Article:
Common Myths about LGBTQ Domestic Violence

by HRC Staff

October marks National Domestic Violence Awareness Month, when millions of Americans pay increased attention to addressing domestic violence (also known as intimate partner violence) and supporting its victims.

Submitted by the HRC Foundation Public Education & Research Staff with contributions from Ashley Taylor

October marks National Domestic Violence Awareness Month, when millions of Americans pay increased attention to addressing domestic violence (also known as intimate partner violence) and supporting its victims.

We know the numbers are astronomical: nationally, one in three women and one in four men are victims of domestic violence at some point in their lifetime and the impact can be lasting and devastating. However, very little is often known or discussed regarding domestic violence in LGBTQ relationships. To highlight the importance of this topic within the LGBTQ community, here are some common myths:

Myth: Domestic violence is mainly a ‘straight’ issue and does not occur often in LGBTQ relationships.

Truth: Although many people believe that only straight women can be victims of domestic violence, domestic violence actually occurs in LGBTQ relationships at similar or higher rates than in the general population.

Myth: Incidents of domestic violence are less severe in LGBTQ relationships than when it happens in straight relationships.

Truth: The abuse experienced by LGBTQ individuals can be equally or more damaging. Studies show that gay men and bisexual women are more likely to experience severe physical violence than their straight counterparts, including being beaten, burned or choked.

Myth: Psychological violence, which includes name calling, insulting, humiliating or attempting to monitor, control or threaten a partner, is not as serious as physical or sexual violence.

Truth: Psychological violence can be an equally devastating form of abuse. In particular, threats to out another person's sexual orientation or gender identity as a means of control are unique to the LGBTQ communty.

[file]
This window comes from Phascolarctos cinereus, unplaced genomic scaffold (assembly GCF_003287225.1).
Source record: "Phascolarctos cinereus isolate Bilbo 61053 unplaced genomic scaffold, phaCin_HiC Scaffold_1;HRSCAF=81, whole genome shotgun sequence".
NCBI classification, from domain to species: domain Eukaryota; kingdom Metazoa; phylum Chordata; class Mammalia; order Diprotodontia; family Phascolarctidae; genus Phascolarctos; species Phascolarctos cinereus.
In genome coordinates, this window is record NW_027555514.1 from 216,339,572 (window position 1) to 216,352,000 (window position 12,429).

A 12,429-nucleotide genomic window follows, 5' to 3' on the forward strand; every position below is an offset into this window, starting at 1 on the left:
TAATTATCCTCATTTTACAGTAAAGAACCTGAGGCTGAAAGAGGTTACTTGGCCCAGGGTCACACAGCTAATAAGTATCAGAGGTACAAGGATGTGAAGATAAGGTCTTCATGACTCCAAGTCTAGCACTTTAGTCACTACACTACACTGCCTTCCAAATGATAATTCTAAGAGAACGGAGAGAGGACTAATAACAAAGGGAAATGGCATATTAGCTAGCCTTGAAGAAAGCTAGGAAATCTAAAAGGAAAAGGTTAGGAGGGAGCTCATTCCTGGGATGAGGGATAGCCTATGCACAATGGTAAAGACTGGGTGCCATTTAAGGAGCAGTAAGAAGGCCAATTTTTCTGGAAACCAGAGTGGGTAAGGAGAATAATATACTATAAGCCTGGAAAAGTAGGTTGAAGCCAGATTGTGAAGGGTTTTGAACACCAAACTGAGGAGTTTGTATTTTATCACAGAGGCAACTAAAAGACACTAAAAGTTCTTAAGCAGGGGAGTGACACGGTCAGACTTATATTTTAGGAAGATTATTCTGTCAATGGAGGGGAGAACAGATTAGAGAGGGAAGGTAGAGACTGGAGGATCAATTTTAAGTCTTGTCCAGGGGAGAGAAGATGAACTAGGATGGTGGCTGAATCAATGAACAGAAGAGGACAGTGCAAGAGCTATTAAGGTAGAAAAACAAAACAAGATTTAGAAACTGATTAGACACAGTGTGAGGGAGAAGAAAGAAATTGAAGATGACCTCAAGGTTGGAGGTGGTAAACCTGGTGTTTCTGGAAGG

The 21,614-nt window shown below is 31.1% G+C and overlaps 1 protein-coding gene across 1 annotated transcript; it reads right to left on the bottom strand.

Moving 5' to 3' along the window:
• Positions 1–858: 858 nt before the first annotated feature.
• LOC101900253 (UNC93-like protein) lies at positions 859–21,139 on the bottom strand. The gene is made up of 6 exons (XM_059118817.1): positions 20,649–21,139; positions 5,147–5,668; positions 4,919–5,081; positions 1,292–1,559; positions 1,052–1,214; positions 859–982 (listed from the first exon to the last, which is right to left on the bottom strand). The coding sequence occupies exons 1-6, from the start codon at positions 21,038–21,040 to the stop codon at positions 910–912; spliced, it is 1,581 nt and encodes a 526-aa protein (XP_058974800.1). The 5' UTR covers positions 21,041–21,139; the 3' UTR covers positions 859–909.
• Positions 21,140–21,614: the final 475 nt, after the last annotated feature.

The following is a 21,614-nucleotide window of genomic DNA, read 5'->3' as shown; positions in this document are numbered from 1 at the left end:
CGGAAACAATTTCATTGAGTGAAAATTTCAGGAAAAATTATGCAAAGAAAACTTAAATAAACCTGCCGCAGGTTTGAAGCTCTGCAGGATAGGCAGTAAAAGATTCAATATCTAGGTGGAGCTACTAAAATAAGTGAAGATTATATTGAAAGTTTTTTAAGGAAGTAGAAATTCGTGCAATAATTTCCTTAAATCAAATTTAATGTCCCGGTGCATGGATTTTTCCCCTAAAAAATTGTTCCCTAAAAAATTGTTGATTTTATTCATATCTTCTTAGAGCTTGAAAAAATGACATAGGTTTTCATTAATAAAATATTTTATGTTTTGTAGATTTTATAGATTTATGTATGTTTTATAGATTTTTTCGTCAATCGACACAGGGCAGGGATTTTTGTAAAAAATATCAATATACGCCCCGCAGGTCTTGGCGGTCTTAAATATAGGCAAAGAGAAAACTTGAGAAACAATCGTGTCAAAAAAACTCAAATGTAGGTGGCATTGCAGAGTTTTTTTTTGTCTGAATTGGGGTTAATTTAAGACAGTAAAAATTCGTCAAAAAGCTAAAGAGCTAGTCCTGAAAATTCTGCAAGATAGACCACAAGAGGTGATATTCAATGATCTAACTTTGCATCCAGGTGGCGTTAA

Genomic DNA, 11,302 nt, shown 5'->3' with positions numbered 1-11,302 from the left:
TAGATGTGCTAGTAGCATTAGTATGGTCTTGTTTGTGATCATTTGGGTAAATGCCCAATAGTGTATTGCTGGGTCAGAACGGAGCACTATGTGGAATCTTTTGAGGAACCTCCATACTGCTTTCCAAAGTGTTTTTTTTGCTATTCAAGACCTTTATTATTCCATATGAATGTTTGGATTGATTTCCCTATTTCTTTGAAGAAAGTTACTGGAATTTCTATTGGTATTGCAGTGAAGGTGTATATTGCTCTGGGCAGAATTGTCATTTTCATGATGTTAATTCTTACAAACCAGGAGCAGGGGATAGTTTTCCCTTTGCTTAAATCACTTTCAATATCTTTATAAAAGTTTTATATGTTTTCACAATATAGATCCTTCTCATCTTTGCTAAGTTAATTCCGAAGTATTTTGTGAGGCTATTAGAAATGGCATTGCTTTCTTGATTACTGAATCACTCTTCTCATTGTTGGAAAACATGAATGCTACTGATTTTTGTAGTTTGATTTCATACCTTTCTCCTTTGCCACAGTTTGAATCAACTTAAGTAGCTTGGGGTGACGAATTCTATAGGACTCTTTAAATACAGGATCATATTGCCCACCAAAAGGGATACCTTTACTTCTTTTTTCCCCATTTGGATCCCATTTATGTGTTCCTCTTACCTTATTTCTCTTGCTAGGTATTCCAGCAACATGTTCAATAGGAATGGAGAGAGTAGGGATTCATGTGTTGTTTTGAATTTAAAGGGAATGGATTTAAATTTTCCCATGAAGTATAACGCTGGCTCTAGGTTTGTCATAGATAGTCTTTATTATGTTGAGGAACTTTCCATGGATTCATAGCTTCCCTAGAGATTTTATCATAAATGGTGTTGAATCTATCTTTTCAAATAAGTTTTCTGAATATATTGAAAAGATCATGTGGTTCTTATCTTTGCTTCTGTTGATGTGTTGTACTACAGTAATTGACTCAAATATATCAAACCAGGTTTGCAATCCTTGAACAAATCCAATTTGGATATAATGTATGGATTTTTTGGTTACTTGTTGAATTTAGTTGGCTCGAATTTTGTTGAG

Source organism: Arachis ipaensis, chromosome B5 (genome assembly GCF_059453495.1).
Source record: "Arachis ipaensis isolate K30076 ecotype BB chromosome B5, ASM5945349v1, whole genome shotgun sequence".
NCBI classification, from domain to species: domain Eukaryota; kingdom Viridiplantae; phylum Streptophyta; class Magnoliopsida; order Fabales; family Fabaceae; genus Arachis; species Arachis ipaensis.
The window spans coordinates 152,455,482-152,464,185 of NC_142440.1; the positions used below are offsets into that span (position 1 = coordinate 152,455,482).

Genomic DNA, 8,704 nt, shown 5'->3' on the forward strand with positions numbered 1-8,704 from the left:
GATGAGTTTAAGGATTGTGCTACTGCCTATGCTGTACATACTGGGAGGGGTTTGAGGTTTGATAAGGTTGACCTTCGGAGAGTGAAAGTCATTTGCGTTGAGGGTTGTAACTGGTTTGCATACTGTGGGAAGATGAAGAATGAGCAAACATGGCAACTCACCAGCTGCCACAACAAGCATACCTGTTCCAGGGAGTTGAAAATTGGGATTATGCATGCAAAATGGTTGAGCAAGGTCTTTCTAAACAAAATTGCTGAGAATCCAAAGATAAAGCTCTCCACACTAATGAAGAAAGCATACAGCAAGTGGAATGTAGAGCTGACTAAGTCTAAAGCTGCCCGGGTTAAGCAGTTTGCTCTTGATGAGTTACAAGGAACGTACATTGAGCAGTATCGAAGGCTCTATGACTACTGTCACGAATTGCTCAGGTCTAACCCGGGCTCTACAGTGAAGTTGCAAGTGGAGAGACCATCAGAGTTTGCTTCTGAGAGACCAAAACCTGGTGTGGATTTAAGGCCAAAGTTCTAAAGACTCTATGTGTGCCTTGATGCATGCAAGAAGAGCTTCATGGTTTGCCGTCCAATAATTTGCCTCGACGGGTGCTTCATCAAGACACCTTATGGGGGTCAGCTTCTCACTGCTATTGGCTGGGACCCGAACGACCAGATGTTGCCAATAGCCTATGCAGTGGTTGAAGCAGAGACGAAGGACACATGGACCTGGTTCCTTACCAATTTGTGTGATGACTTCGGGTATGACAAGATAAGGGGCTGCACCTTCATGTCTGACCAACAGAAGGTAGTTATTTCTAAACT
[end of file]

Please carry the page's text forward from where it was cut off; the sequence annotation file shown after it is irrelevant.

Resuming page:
Myth: The more masculine, bigger and/or stronger partner is typically the abuser.

Truth: Gender plays a significant role in perceiving and reporting instances of domestic violence. Many people ‘gender’ the violence in LGBTQ relationships; for example, they may assume that the offender in a relationship is always the more masculine-presenting partner. However, domestic violence does not discriminate: it can impact or be perpetrated by any person regardless of their physical or personal attributes (e.g.. size, gender expression or age).

Myth: It is easier for LGBTQ victims to leave abusive relationships than it is for their straight and/or married counterparts.

Truth: LGBTQ relationships are just as legitimate as straight relationships. Regardless of the gender identity, sexual orientation or marital status of two people in a relationship, leaving an abusive partner is often a difficult and painful process. Being in a LGBTQ relationship does not diminish that pain.

Myths like those listed above are harmful to our community and cultivate a culture where survivors can feel afraid to come forward or fear they will not be believed. No one should have to suffer in silence. Here are some things you can do to help:

  • If you suspect a friend, family member or coworker may be in an abusive relationship, there are several ways to be supportive, including being non-judgmental, listening and helping them to create a safety plan. (Please see the resources below for further information.)
  • Support legislation like The Violence Against Women Reauthorization Act of 2013, which for the first time provided non-discrimination protections that include sexual orientation and gender identity, but is up for reauthorization after 2018. The continued inclusion of these characteristics provides valuable and life-saving resources to LGBTQ victims.
  • Advocate for inclusion of sexual orientation and gender identity markers in research studies on domestic violence. Most of the limited existing data on LGBTQ domestic violence is not generalizable or comprehensive, making it challenging to generate attention or funding to combat this issue in LGBTQ relationships.

If you or someone you know has been affected by domestic violence, you can seek help by calling a helpline or seeking counseling and information from one of the LGBTQ-friendly resources listed below.

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